September 23, 2012
The over-prescribing of opioids and subsequent problems of addiction, overdose and even death is a public health crisis that has dramatically impacted workers’ compensation. A startling 55 to 85 percent of injured workers receive narcotics for chronic pain.
A recent study by Accident Fund Holdings and Johns Hopkins University examined the interrelationship between the utilization of short- and long-acting opioid medications and the likelihood of claim cost escalating to a catastrophic level (> $100,000). Analyzing 12,000 workers’ compensation claims in Michigan during a four-year period, the study focused on whether the presence of opioids alone accounted for the cost increase or whether costs increased because opioids were associated with known cost-drivers, such as legal involvement and injury severity.
Controlling for factors of sex, age, time lost from work, number of distinct ICD-9 codes per claims and legal involvement, results showed that opioid use – particularly of long-acting (LA) opioids – was an independent predictor of catastrophic claims costs. Key findings:
- The presence of LA opioids makes claims almost 3.9 times more likely to have a final cost of >$100,000 than a claim without any prescriptions.
- Claims with only short acting (SA) opioids were 1.76 times more likely to have an ultimate claims cost of >$100,000.
- Claims with non-opioid prescriptions showed no significant risk of exceeding $100,000 int total claim cost.
When assessing the price of opioid medication as it related to total medical and overall claim cost, the study found that the price of the drug itself was a minor contributor to the overall medical or total claims cost. SA opioids represented 0.3 percent of overall medical cost and 0.1 percent of overall claim cost, while LA opioids were approximately 3 percent of medical and 1.2 percent of total claim cost.
Strategies to Mitigate the Impact of Opioids
In the context of such clear and objective evidence that the use of opioid medications, particularly long-acting opioid medications, is an independent risk factor for the development of catastrophic claims, how do we now view the costs associated with proactively addressing addiction issues? Are cognitive behavioral and rehabilitation programs more reasonable strategies in light of these findings? How do we mitigate cost, facilitate settlement and provide better care?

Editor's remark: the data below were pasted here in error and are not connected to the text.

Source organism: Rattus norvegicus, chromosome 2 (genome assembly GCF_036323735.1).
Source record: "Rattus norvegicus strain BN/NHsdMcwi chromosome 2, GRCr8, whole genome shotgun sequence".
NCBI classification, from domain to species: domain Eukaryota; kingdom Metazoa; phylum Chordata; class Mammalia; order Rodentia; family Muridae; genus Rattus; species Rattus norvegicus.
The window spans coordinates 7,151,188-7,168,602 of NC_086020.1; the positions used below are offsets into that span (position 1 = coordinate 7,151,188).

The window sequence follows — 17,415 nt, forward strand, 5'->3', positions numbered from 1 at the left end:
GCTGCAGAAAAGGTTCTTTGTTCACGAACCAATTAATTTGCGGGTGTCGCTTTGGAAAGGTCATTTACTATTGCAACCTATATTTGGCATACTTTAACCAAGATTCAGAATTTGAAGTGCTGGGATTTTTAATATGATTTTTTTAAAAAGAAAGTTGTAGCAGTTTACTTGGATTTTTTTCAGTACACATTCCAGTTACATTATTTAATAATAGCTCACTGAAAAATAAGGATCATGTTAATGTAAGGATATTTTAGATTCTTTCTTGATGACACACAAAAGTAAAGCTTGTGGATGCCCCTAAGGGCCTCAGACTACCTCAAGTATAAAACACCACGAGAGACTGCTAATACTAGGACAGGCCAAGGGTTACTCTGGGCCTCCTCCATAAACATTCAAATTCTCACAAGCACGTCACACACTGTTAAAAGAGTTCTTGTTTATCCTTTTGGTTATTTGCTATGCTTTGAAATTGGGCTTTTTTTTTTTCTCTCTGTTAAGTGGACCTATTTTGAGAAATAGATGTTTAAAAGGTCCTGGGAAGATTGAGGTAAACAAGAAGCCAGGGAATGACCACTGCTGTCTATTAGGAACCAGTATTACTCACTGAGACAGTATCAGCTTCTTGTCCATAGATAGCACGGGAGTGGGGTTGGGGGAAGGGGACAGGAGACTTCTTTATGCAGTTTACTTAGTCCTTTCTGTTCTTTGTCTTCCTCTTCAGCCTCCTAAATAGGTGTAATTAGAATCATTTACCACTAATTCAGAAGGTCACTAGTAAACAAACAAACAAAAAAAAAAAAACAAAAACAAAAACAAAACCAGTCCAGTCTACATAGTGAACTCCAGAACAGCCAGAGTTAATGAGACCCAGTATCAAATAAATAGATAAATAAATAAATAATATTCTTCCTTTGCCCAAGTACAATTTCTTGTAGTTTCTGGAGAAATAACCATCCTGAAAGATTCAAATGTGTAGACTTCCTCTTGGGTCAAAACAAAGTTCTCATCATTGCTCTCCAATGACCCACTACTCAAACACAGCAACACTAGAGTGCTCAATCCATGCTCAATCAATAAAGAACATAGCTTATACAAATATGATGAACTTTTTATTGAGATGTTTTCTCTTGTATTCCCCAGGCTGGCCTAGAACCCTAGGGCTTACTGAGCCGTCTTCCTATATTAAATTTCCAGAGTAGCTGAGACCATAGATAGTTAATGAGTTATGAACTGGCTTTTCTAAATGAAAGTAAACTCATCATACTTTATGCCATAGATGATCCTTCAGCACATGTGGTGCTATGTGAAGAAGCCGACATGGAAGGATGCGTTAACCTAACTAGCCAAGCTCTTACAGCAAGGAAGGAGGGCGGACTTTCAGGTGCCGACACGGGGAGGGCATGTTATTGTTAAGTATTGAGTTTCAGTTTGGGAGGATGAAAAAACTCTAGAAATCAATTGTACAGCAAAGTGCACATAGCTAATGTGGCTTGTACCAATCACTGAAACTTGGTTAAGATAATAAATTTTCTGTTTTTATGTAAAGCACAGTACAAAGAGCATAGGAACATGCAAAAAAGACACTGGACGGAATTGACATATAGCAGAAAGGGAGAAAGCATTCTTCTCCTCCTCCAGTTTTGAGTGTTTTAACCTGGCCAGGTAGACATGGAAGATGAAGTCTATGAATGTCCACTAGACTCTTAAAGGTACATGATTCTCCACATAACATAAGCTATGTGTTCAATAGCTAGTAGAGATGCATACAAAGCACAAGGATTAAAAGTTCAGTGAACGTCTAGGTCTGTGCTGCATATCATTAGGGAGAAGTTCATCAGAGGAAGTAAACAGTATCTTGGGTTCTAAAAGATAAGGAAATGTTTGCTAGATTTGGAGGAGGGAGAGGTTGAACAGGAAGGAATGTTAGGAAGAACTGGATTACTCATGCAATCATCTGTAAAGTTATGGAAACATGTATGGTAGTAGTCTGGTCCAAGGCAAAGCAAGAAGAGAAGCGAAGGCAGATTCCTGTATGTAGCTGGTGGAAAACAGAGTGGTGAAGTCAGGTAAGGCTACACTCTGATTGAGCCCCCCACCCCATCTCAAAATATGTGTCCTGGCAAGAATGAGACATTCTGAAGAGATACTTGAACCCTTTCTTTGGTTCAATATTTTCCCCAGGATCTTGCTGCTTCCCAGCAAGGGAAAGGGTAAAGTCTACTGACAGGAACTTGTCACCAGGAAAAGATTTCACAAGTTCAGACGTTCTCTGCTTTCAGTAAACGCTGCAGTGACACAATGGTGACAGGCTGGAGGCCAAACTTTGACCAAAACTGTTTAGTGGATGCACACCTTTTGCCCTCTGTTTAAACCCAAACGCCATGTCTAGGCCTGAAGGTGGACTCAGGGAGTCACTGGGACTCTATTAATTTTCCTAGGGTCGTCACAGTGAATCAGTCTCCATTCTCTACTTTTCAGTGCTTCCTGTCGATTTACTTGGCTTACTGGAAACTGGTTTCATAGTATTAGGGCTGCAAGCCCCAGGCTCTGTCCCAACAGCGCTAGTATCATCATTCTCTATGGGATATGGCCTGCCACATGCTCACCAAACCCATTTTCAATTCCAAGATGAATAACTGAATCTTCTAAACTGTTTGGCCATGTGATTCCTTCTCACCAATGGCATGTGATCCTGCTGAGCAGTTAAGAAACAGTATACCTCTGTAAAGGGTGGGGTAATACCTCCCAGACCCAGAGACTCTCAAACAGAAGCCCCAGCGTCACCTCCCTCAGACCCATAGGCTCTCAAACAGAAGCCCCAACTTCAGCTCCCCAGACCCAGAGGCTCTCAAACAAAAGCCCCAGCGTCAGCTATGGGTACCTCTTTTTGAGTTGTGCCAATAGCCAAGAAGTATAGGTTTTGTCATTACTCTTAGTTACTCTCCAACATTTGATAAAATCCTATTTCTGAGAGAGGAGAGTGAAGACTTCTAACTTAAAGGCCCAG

The study’s findings reinforced Accident Fund’s decision to increase medical management on claims with opioids. “Our strategy consists of three elements: early detection, intervention and escalation,” said Jeffrey Austin White, MS, the study’s lead researcher and Accident Fund Holdings’ Director of Medical Management Practices and Strategy. “Leveraging technology solutions to identify opioid risk factors as soon as possible, establishing peer-to-peer intervention strategies based on case-specific needs and escalating internal workflows when specific triggers are met have improved patient outcomes and reduced costs.”
Applying Lessons Learned to Pre-Settlement Workflow
We at Tower MSA Partners applaud Accident Fund’s pro-active, enterprise-level approach to address opioid overutilization and applaud its success. We also recognize that the industry needs state-level pain guidelines. “Statutory support would provide a more comprehensive and general solution for managing opioid claims, until then, every opioid claim seems to require an individual approach with no guarantees,” White added.
Until states provide leadership through regulatory reform, what can payers do? While pain management is necessary, the abuse of opioids can cause hazardous, life-threatening side effects — for which payers may be held responsible.
PBM reports that identify chronic opioid use are available. Yet how do we get the appropriate information into the hands of those who can – and will – act on it? What is the appropriate action to take for each claimant? Are there jurisdictional requirements to meet when intervention is warranted? When (and by whom) should contact be made to the treating physician? How do we get treating physicians to modify drug therapy? Who follows through to verify that the drug regimen actually changes?
These are questions Tower MSA Partners addresses daily as part of its Pre-MSA Settlement Services. We work with clients to “stage” claims for settlement as early as possible. We define intervention triggers, initiate peer-to-peer contact with the treating physician when triggers are met, and obtain written agreement when treatment changes are approved. Most importantly, we stay involved to make certain positive outcomes are achieved. For information on the Accident Fund/Johns Hopkins study, “The Effects of Opioid Use on Workers’ Compensation Claim Cost in the State of Michigan,” please go to http://journals.lww.com/joem/Abstract/2012/08000/The_Effect_of_Opioid_Use_on_Workers__Compensation.8.aspx (subscription required.) For more information on Tower MSA Partners’ Pre-MSA Settlement Services, contact us at email@example.com.